Grade: Elementary
Subject: other

#1654. Cyber Camp

, level: Elementary
Posted Tue Apr 4 07:28:58 PDT 2000 by Lydia Laird (
Galena Park ISD, Houston, TX
Materials Required: Multimedia Workshop
Activity Time: Week Session
Concepts Taught: Multimedia Presentation

Cyber Camp
We combine graphics and sounds to make a "movie".
We actually take the presentation a step past the computer
and record it on video tape.
Why We Do It: Exposure to latest technology.
Team building skills for cooperative learning.
Build academic skills and just a fun summer activity!
We have classes of 15 - 20 3rd -5th grade students, with
three teachers and a student helper. Each student pays $25
for each camp session they attend. The sessions will last three
and a half hours long, five days a week, including a thirty
minute snack and "game time" - which most in the past have
opted to continue working.
How We Do It:
Monday: After introductions, we show previous camp productions to
let them see what they are working towards and to avoid common
mistakes -- font styles that were difficult to read or colors that just didn't
look great when transferred over to VCR tape. We divide the students into
two groups. One group will be taught how to make "slides" using
presentation software called Multimedia Workshop, by Davidson.
That includes putting in the graphics, background colors or designs
and text portion of topic. The other group learns how to search for
information using the Internet. We then swap the groups. That takes
2 hours, an hour for each lesson. While the students are at the computers
the third teacher uses a digital camera to take individual pictures of students.
The pictures will be used for "Internet licenses". They have to have their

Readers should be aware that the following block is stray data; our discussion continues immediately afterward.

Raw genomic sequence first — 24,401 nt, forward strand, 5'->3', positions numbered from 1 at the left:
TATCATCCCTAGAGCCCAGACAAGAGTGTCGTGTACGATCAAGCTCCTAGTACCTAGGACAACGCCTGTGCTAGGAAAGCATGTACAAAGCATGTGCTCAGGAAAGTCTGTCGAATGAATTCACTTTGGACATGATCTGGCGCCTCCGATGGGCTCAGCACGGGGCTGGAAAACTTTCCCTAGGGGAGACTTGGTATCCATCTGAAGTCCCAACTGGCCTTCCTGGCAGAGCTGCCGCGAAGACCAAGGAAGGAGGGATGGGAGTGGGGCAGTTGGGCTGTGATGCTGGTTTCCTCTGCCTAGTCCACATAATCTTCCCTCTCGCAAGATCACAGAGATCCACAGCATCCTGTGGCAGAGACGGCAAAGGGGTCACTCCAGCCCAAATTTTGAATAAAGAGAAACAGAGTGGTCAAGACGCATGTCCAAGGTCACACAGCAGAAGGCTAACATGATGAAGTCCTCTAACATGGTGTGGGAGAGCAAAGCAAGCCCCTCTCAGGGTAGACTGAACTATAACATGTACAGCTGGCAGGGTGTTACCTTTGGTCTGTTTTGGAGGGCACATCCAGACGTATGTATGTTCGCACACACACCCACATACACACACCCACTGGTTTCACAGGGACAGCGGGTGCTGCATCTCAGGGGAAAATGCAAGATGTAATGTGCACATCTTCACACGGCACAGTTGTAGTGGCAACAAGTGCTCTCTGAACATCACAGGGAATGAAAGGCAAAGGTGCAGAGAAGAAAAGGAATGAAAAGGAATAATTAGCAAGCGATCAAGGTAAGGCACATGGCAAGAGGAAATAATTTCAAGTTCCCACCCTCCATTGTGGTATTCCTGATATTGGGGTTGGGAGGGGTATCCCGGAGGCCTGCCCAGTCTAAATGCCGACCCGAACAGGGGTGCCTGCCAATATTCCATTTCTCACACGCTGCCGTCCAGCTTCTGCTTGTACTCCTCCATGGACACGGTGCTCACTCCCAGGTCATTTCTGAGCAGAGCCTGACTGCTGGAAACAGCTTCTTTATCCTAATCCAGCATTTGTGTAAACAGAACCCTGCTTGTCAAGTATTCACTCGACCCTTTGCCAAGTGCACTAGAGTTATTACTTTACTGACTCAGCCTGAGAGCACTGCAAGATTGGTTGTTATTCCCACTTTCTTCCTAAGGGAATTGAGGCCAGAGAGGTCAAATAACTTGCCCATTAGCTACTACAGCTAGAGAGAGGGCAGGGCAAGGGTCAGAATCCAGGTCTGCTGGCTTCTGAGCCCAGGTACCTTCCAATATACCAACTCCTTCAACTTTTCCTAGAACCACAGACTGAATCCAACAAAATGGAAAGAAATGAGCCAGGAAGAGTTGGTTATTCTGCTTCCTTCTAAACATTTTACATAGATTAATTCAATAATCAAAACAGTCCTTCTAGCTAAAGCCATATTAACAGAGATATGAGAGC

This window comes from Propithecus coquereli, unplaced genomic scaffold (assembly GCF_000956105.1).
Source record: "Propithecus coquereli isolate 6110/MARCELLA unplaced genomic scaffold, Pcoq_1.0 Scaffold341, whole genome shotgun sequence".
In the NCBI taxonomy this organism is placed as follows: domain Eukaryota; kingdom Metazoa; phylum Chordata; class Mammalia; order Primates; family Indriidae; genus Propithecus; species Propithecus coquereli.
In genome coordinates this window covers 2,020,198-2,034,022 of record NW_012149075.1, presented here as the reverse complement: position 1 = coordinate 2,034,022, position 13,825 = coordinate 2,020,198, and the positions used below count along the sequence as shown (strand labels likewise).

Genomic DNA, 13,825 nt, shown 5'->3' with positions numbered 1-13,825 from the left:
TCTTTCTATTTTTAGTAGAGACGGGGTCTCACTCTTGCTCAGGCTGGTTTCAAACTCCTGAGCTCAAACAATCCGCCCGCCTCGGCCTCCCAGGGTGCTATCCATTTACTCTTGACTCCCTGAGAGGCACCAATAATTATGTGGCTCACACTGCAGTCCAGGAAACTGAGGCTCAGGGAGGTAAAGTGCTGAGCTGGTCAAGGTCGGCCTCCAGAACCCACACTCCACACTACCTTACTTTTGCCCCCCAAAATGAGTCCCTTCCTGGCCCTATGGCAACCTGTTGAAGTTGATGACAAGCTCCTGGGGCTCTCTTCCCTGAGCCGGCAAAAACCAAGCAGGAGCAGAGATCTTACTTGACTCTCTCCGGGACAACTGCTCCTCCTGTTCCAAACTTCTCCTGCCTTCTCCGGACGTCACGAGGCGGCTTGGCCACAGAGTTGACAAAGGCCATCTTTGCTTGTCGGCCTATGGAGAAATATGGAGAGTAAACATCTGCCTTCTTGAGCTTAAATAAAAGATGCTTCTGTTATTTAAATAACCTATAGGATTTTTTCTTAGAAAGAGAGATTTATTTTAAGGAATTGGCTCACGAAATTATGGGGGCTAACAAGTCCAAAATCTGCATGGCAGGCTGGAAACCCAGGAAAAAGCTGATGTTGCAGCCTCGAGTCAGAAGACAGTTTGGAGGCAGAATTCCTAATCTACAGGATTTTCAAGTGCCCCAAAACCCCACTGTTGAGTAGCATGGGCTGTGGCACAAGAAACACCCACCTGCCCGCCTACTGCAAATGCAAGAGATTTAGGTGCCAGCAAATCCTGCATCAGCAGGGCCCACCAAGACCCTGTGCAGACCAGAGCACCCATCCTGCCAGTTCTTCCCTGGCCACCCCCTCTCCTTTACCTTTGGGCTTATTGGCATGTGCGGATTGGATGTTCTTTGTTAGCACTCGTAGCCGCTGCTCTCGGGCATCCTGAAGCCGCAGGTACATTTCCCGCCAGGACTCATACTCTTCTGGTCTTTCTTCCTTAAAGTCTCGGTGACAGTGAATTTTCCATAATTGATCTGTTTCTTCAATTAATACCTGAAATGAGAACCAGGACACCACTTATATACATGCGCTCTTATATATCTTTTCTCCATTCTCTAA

license with them daily, if we have any problems with a student we will
punch a hole in the corner of it. After all corners were punched they
would not be allowed back on the Internet.
In the past, we've only had a couple of discipline problems who got two
holes punched, and that was because they got too excited wanting to
interrupt everyone and show them what they were doing. We give students
free time with various CD ROM games and fun Internet sites. End of day one
Tuesday: We meet as a large group and brainstorm ideas for presentation topics.
They are allowed to pick any topic. After we have numerous ideas
for a presentation, everything from "Where Chocolate Comes From"
to "How Men Lives in Space"! Lots of animal projects, also. We have
the students write two topics on index cards along with their names.
We, as teachers, put them into groups of 3 or 4 students. This was a trick
we learned from last year to keep discipline problems separated. They
then broke into groups and develope 5 - 8 questions they think their
audience would be interested in. The questions and information found
are written on index cards, are found on encyclopedia cds and Internet.
We have them show us the questions for approval before looking up the
information. This way we can guide them for key word searches, we also